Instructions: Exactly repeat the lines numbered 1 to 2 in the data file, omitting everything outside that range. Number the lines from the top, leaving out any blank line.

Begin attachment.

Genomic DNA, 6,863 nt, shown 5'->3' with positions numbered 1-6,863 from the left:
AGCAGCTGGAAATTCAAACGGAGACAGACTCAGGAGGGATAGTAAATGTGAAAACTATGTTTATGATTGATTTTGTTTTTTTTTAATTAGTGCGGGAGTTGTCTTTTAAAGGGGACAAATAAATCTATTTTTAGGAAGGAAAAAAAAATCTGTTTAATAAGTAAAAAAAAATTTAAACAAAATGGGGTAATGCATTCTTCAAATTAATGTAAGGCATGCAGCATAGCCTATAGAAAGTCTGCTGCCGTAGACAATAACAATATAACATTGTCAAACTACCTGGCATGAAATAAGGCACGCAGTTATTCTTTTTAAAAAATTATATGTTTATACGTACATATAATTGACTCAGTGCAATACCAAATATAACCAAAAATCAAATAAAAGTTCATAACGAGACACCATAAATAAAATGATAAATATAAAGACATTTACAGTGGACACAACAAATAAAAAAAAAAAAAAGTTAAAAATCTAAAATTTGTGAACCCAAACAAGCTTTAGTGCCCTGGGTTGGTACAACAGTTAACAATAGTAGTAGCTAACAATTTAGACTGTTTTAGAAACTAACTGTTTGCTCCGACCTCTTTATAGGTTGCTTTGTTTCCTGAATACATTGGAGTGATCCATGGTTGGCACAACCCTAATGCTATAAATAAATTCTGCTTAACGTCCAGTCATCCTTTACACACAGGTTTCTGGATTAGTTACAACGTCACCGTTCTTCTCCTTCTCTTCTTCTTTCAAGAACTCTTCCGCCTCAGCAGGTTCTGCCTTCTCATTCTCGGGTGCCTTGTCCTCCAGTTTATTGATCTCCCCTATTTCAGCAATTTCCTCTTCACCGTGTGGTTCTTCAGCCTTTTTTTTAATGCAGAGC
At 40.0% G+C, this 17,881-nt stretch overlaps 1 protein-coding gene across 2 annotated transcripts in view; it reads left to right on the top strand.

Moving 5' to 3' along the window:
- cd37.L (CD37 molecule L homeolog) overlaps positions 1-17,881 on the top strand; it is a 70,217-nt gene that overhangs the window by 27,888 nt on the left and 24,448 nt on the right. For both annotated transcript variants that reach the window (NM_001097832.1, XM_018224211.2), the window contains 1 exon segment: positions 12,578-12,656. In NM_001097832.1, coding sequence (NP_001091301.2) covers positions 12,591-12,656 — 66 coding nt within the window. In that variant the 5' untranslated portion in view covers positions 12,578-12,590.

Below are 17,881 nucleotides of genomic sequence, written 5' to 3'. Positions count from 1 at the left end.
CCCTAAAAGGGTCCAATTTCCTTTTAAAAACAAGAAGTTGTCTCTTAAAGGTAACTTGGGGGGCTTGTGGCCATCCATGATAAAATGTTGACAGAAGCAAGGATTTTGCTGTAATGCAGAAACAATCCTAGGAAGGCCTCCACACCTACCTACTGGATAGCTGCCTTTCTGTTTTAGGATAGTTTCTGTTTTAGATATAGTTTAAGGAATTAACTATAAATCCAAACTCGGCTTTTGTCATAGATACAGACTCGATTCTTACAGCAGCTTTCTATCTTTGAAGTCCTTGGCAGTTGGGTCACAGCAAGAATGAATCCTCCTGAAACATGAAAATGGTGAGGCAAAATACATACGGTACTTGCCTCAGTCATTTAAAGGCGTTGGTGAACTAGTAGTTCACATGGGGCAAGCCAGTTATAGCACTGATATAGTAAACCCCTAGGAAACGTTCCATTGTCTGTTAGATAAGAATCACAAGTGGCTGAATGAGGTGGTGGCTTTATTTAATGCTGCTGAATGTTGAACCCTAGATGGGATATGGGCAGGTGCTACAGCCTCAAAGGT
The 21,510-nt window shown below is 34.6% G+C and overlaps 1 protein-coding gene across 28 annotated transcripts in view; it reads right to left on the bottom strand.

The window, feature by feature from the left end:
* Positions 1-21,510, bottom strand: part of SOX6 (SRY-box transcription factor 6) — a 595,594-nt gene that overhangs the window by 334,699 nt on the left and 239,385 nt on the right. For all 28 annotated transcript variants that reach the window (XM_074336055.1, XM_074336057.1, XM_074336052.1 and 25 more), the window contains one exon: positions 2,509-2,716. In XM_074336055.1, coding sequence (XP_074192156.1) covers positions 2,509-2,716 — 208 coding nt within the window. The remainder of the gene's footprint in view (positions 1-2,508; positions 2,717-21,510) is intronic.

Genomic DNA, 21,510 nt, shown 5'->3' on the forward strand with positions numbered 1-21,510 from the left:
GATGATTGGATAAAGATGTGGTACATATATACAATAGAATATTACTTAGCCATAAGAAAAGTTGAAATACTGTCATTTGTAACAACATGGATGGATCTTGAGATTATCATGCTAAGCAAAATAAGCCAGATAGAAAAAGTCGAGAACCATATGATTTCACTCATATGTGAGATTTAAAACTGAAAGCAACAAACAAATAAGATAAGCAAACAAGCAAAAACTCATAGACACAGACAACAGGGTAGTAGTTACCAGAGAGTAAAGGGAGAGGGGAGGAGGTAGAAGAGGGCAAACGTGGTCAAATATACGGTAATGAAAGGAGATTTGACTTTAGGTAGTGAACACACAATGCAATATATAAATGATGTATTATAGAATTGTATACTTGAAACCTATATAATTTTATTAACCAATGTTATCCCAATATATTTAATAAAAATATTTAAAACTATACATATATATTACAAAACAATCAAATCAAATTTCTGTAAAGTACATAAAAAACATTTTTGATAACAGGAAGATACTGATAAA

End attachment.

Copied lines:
Genomic DNA, 6,863 nt, shown 5'->3' with positions numbered 1-6,863 from the left:
AGCAGCTGGAAATTCAAACGGAGACAGACTCAGGAGGGATAGTAAATGTGAAAACTATGTTTATGATTGATTTTGTTTTTTTTTAATTAGTGCGGGAGTTGTCTTTTAAAGGGGACAAATAAATCTATTTTTAGGAAGGAAAAAAAAATCTGTTTAATAAGTAAAAAAAAATTTAAACAAAATGGGGTAATGCATTCTTCAAATTAATGTAAGGCATGCAGCATAGCCTATAGAAAGTCTGCTGCCGTAGACAATAACAATATAACATTGTCAAACTACCTGGCATGAAATAAGGCACGCAGTTATTCTTTTTAAAAAATTATATGTTTATACGTACATATAATTGACTCAGTGCAATACCAAATATAACCAAAAATCAAATAAAAGTTCATAACGAGACACCATAAATAAAATGATAAATATAAAGACATTTACAGTGGACACAACAAATAAAAAAAAAAAAAAGTTAAAAATCTAAAATTTGTGAACCCAAACAAGCTTTAGTGCCCTGGGTTGGTACAACAGTTAACAATAGTAGTAGCTAACAATTTAGACTGTTTTAGAAACTAACTGTTTGCTCCGACCTCTTTATAGGTTGCTTTGTTTCCTGAATACATTGGAGTGATCCATGGTTGGCACAACCCTAATGCTATAAATAAATTCTGCTTAACGTCCAGTCATCCTTTACACACAGGTTTCTGGATTAGTTACAACGTCACCGTTCTTCTCCTTCTCTTCTTCTTTCAAGAACTCTTCCGCCTCAGCAGGTTCTGCCTTCTCATTCTCGGGTGCCTTGTCCTCCAGTTTATTGATCTCCCCTATTTCAGCAATTTCCTCTTCACCGTGTGGTTCTTCAGCCTTTTTTTTAATGCAGAGC